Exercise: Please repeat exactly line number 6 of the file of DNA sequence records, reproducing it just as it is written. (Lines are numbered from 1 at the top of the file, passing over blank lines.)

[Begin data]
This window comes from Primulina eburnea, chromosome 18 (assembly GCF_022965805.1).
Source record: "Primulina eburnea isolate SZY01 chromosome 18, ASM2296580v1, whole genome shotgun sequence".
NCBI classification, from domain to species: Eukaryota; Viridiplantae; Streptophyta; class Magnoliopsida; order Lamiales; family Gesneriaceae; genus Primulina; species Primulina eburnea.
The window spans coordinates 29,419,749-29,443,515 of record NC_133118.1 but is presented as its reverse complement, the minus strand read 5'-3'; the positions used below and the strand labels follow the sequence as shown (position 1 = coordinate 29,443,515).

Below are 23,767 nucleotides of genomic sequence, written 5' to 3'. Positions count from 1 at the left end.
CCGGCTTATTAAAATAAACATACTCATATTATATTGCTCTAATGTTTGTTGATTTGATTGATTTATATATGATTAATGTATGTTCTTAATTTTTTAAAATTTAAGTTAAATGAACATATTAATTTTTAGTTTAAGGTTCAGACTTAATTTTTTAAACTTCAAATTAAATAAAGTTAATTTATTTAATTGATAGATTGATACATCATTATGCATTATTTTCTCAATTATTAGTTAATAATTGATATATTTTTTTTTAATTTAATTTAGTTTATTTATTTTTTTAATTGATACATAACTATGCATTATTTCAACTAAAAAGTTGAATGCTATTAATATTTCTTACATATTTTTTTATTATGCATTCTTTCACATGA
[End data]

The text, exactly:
CCGGCTTATTAAAATAAACATACTCATATTATATTGCTCTAATGTTTGTTGATTTGATTGATTTATATATGATTAATGTATGTTCTTAATTTTTTAAAATTTAAGTTAAATGAACATATTAATTTTTAGTTTAAGGTTCAGACTTAATTTTTTAAACTTCAAATTAAATAAAGTTAATTTATTTAATTGATAGATTGATACATCATTATGCATTATTTTCTCAATTATTAGTTAATAATTGATATATTTTTTTTTAATTTAATTTAGTTTATTTATTTTTTTAATTGATACATAACTATGCATTATTTCAACTAAAAAGTTGAATGCTATTAATATTTCTTACATATTTTTTTATTATGCATTCTTTCACATGA